Ørsted wins 920MW of offshore wind projects in Taiwan through auction
The Danish energy company, Ørsted, has won the 920MW of offshore wind capacity in Taiwan through a wind auction.
The wind farms, located in Changhua, were listed in the auction by the Ministry of Economic Affairs.
“Following a highly competitive auction process, we’re very pleased with adding further value-creating capacity in Changhua,” remarked Martin Neubert, Executive Vice President and CEO of Ørsted Wind.
“The outcome of the auction proves once again that when governments commit to ambitious buildout targets and create stable, transparent and good framework conditions, the offshore wind industry will deliver.”
The additional offshore wind farms have increased the Danish firm’s total in-pipeline capacity in Changhua to 1.82GW.
900MW of offshore wind farm capacity was granted to the company earlier this year in April.
“Ørsted has come to Taiwan and set-up its Asia-Pacific hub here,” stated Matthias Bausenwein, General Manager of Asia-Pacific at Ørsted.
“We are very happy to see the offshore wind industry in Taiwan mature and to be able to significantly contribute to this development.”
“With the additional projects in 2025, we have a solid pipeline on which we will further strengthen our local presence.”
All but two UK regions failing on school energy efficiency
Most schools are still "treading water" on implementing energy efficient technology, according to new analysis of Government data from eLight.
Yorkshire & the Humber and the North East are the only regions where schools have collectively reduced how much they spend on energy per pupil, cutting expenditure by 4.4% and 0.9% respectively. Every other region of England increased its average energy expenditure per pupil, with schools in Inner London doing so by as much as 23.5%.
According to The Carbon Trust, energy bills in UK schools amount to £543 million per year, with 50% of a school’s total electricity cost being lighting. If every school in the UK implemented any type of energy efficient technology, over £100 million could be saved each year.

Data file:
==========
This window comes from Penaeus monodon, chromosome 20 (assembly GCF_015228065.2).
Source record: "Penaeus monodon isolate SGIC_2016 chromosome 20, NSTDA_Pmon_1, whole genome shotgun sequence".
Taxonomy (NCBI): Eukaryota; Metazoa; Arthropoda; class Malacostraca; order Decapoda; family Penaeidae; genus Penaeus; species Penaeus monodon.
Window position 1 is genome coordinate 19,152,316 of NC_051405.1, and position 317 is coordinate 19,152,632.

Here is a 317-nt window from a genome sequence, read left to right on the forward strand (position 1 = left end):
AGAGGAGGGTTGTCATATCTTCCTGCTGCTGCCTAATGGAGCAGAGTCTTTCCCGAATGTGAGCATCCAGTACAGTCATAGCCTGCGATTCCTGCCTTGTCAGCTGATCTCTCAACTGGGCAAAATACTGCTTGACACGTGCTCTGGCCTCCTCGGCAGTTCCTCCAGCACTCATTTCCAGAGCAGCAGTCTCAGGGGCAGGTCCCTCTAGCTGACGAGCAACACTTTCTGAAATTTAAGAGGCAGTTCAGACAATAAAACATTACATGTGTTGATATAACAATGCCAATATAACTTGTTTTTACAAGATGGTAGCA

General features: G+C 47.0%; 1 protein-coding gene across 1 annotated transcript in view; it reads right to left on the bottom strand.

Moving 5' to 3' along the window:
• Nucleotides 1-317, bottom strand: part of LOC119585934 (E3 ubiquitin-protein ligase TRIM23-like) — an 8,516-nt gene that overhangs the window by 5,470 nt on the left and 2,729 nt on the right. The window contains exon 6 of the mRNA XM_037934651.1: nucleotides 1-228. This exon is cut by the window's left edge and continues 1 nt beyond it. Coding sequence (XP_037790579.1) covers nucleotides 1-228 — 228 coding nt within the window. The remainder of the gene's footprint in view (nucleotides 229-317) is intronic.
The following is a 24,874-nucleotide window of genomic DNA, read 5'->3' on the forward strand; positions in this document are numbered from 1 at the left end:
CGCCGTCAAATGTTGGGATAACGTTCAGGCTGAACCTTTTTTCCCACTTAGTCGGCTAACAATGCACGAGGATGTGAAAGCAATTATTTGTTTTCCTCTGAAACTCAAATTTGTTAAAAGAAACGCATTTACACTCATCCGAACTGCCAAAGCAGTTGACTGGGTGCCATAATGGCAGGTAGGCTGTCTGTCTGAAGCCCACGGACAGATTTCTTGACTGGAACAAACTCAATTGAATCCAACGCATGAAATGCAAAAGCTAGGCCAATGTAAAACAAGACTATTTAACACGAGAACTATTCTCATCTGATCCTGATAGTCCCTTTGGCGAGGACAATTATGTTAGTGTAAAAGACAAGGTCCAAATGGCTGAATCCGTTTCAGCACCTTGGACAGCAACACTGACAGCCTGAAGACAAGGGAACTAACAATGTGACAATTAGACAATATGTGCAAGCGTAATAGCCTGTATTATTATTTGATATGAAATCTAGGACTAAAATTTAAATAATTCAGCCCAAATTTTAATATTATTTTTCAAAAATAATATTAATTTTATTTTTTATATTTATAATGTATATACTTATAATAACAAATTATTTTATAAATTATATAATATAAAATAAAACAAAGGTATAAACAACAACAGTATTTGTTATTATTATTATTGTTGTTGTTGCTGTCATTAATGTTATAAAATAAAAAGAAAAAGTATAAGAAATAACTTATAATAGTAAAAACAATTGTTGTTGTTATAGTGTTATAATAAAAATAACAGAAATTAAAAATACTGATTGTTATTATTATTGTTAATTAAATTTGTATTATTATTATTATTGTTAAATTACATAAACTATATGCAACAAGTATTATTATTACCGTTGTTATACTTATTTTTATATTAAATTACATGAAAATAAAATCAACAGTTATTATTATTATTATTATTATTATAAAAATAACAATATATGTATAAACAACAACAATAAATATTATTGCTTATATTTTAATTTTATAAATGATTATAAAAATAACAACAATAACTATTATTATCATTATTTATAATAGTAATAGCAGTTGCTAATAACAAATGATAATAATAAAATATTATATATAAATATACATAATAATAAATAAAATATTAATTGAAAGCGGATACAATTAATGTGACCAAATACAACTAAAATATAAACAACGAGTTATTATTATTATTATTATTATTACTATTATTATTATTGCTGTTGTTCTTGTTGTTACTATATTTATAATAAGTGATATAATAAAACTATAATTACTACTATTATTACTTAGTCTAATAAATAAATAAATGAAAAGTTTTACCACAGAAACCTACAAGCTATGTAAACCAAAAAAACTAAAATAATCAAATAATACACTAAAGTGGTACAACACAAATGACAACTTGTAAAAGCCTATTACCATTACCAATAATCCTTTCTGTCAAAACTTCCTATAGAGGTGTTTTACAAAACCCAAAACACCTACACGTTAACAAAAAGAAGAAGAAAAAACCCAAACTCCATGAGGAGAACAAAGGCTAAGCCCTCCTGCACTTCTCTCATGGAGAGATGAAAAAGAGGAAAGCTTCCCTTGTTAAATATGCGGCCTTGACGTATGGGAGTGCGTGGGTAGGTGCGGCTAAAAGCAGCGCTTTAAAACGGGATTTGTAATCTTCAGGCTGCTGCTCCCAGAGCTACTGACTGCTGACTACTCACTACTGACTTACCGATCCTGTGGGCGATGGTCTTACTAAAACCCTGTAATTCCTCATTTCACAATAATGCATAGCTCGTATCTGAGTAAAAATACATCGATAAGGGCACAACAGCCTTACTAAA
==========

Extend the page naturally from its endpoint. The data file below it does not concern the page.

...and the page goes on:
Harvey Sinclair, CEO of eEnergy, eLight’s parent company, said the figures demonstrate an uncomfortable truth for the education sector – namely that most schools are still treading water on the implementation of energy efficient technology. Energy efficiency could make a huge difference to meeting net zero ambitions, but most schools are still lagging behind.
“The solutions exist, but they are not being deployed fast enough," he said. "For example, we’ve made great progress in upgrading schools to energy-efficient LED lighting, but with 80% of schools yet to make the switch, there’s an enormous opportunity to make a collective reduction in carbon footprint and save a lot of money on energy bills. Our model means the entire project is financed, doesn’t require any upfront expenditure, and repayments are more than covered by the energy savings made."
He said while it has worked with over 300 schools, most are still far too slow to commit. "We are urging them to act with greater urgency because climate change won’t wait, and the need for action gets more pressing every year. The education sector has an important part to play in that and pupils around the country expect their schools to do so – there is still a huge job to be done."
North Yorkshire County Council is benefiting from the Public Sector Decarbonisation Scheme, which has so far awarded nearly £1bn for energy efficiency and heat decarbonisation projects around the country, and Craven schools has reportedly made a successful £2m bid (click here).
The Department for Education has issued 13 tips for reducing energy and water use in schools.